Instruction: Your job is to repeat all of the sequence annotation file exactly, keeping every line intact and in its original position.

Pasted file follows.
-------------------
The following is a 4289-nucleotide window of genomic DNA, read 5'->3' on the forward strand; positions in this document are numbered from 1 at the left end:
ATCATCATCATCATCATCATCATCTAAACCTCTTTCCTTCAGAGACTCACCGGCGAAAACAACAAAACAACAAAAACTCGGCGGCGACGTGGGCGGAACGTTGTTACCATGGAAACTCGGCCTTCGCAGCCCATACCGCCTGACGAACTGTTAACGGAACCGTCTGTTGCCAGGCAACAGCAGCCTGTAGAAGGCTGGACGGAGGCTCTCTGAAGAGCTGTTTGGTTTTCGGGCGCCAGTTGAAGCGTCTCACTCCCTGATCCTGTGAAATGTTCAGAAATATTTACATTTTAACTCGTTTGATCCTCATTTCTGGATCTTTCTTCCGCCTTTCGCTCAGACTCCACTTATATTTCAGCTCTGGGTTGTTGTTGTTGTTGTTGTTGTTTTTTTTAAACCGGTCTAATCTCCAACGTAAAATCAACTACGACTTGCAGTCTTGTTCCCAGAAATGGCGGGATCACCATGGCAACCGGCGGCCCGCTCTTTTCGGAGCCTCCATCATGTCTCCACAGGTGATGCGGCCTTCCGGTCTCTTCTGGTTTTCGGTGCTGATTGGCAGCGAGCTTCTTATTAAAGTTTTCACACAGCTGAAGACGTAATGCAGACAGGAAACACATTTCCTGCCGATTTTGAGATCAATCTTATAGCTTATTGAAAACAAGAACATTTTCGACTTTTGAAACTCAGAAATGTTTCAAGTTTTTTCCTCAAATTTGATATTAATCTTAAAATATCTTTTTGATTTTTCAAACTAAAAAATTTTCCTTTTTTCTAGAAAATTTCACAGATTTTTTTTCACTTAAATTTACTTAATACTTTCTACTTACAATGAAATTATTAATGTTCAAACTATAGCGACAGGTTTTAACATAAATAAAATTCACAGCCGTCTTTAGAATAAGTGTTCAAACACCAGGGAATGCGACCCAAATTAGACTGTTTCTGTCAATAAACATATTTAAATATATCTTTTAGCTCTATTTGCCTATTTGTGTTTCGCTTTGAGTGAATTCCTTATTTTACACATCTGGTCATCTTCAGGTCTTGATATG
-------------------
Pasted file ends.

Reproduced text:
The following is a 4289-nucleotide window of genomic DNA, read 5'->3' on the forward strand; positions in this document are numbered from 1 at the left end:
ATCATCATCATCATCATCATCATCTAAACCTCTTTCCTTCAGAGACTCACCGGCGAAAACAACAAAACAACAAAAACTCGGCGGCGACGTGGGCGGAACGTTGTTACCATGGAAACTCGGCCTTCGCAGCCCATACCGCCTGACGAACTGTTAACGGAACCGTCTGTTGCCAGGCAACAGCAGCCTGTAGAAGGCTGGACGGAGGCTCTCTGAAGAGCTGTTTGGTTTTCGGGCGCCAGTTGAAGCGTCTCACTCCCTGATCCTGTGAAATGTTCAGAAATATTTACATTTTAACTCGTTTGATCCTCATTTCTGGATCTTTCTTCCGCCTTTCGCTCAGACTCCACTTATATTTCAGCTCTGGGTTGTTGTTGTTGTTGTTGTTGTTTTTTTTAAACCGGTCTAATCTCCAACGTAAAATCAACTACGACTTGCAGTCTTGTTCCCAGAAATGGCGGGATCACCATGGCAACCGGCGGCCCGCTCTTTTCGGAGCCTCCATCATGTCTCCACAGGTGATGCGGCCTTCCGGTCTCTTCTGGTTTTCGGTGCTGATTGGCAGCGAGCTTCTTATTAAAGTTTTCACACAGCTGAAGACGTAATGCAGACAGGAAACACATTTCCTGCCGATTTTGAGATCAATCTTATAGCTTATTGAAAACAAGAACATTTTCGACTTTTGAAACTCAGAAATGTTTCAAGTTTTTTCCTCAAATTTGATATTAATCTTAAAATATCTTTTTGATTTTTCAAACTAAAAAATTTTCCTTTTTTCTAGAAAATTTCACAGATTTTTTTTCACTTAAATTTACTTAATACTTTCTACTTACAATGAAATTATTAATGTTCAAACTATAGCGACAGGTTTTAACATAAATAAAATTCACAGCCGTCTTTAGAATAAGTGTTCAAACACCAGGGAATGCGACCCAAATTAGACTGTTTCTGTCAATAAACATATTTAAATATATCTTTTAGCTCTATTTGCCTATTTGTGTTTCGCTTTGAGTGAATTCCTTATTTTACACATCTGGTCATCTTCAGGTCTTGATATG